Since the Asexual Visibility and Education Network (AVEN) began in 2001, an organized community has been bringing attention to asexual issues. Like many other asexuals, I found the community through AVEN. When I came out five years ago, the silence about asexuality — especially in queer spaces — was deafening. Many LGBT activists I talked to had never heard of asexuality.
After attending the National Conference on LGBT Equality: Creating Change in 2010, and seeing nothing on the agenda, I decided to start working on issues at the intersection of LGBT and asexual issues. I founded an organization called Asexual Awareness Week where we’ve been developing the biggest collection of asexual resources on the internet.
Now LGBT groups are having conversations about asexual issues. There have been workshops at the last two Creating Change conferences. The Task Force is joined by the Trevor Project and Campus Pride as the first LGBT organizations to include asexuality in their work. Ace-identified people often experience fear and shame over our non-normative sexual identities and frequently hear that we are broken or inhuman. Since sexuality is synonymous with healthy intimacy, asexual people are wrongly perceived as emotionally stunted, socially incompetent and insufficiently masculine or feminine.
There has been a recent wave of scientific study of asexuality, but there is still a huge deficit in statistical data. In addition to more funding for research about asexuality, our policy goals include protection in anti-discrimination policies, adoption and family law, and health policies that educate about both reproductive and mental health.
There are a lot of asexuals who do not yet know that there is a name for their experience. Asexual visibility and awareness are critical to counteracting the invisibility of our community. Luckily, it is very easy to raise awareness about asexuality: just talk about it. Start a conversation, talk to your organization, download resources and share them. Watch the documentary (A)sexual on Netflix. Once upon a time the words gay, lesbian, bisexual and transgender were unknown in our society. It’s only because people came out and talked about them that we’ve been able to reach our current level of awareness.
The Department of Education today announced that beginning with the 2014-2015 federal student aid form, it will — for the first time — collect income and other information from a dependent student’s legal parents regardless of the parents’ marital status or gender, if those parents live together.
The 2014-2015 Free Application for Federal Student Aid, or FAFSA, will provide a new option for dependent applicants to describe their parents’ marital status as “unmarried and both parents living together.” Additionally, where appropriate, the new form will also use terms like “Parent 1 (father/mother/stepparent)” and “Parent 2 (father/mother/stepparent)” instead of gender-specific terms like “mother” and “father.”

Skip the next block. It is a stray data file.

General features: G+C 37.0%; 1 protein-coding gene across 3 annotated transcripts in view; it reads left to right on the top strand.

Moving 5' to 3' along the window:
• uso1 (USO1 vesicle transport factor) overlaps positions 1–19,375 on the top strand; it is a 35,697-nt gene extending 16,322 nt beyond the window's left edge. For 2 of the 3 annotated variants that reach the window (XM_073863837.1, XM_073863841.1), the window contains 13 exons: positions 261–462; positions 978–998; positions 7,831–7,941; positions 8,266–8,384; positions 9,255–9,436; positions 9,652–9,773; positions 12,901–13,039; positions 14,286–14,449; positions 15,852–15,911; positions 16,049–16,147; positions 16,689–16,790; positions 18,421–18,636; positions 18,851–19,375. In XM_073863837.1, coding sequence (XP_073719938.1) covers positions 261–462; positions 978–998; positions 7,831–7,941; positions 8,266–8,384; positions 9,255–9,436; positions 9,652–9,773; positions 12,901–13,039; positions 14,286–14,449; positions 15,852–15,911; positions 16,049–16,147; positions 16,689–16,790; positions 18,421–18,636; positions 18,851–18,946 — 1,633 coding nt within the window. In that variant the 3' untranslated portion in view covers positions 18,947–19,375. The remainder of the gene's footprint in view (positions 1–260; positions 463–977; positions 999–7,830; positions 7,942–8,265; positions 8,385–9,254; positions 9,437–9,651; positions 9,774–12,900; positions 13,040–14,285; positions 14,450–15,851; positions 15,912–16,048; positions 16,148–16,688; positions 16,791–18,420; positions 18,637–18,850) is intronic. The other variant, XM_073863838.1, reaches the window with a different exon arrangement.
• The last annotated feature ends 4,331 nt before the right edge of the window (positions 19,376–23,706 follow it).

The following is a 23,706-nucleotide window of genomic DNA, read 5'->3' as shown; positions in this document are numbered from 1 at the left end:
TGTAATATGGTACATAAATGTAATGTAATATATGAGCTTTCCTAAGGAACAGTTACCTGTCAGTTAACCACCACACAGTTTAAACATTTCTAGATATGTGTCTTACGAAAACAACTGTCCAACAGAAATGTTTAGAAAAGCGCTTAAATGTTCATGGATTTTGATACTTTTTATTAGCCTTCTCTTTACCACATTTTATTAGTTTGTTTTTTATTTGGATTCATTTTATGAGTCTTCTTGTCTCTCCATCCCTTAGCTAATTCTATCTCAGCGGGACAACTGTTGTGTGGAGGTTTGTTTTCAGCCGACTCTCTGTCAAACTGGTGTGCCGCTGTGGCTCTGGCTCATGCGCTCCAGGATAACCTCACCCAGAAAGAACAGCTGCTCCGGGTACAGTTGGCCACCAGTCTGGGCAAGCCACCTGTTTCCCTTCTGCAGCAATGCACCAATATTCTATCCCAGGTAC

U.S. Secretary of Education Arne Duncan said today:
All students should be able to apply for federal student aid within a system that incorporates their unique family dynamics. These changes will allow us to more precisely calculate federal student aid eligibility based on what a student’s whole family is able to contribute and ensure taxpayer dollars are better targeted toward those students who have the most need, as well as provide an inclusive form that reflects the diversity of American families.
According to the Department of Education, the FAFSA has long been constructed to collect information about a student’s parents only if the parents are married. “As a result, it has excluded income and other information from one of the student’s legal parents (biological or adoptive) when the parents are unmarried, even if those parents are living together. Gender-specific terms also fail to capture income and other information from one parent when a student’s parents are in a same-sex marriage under state law but not federally recognized under the Defense of Marriage Act.”
The department will ask for comments after it publishes the changes this week in the Federal Register. Read the full Department of Education statement.
NBA player Jason Collins made history today with three simple sentences in Sports Illustrated: ”I’m a 34-year-old NBA center. I’m black. And I’m gay.“ That announcement makes him the first out male athlete playing in any of the four major American sports leagues (NBA, NFL, NHL, MLB).
Darlene Nipper, deputy executive director of the National Gay and Lesbian Task Force, said today:
We applaud Jason Collins for his honesty and integrity in choosing to come out. In doing so, he has become a role model not just on the court, but far beyond it. By having the courage to be true to himself — and to the world — he has become a role model for young people everywhere, for all of sports, and for America. All people should be able to live their lives freely and openly no matter who they are or who they love.
In an interview, Collins said:
I didn’t set out to be the first openly gay athlete playing in a major American team sport. But since I am, I’m happy to start the conversation. I wish I wasn’t the kid in the classroom raising his hand and saying, “I’m different.” If I had my way, someone else would have already done this. Nobody has, which is why I’m raising my hand….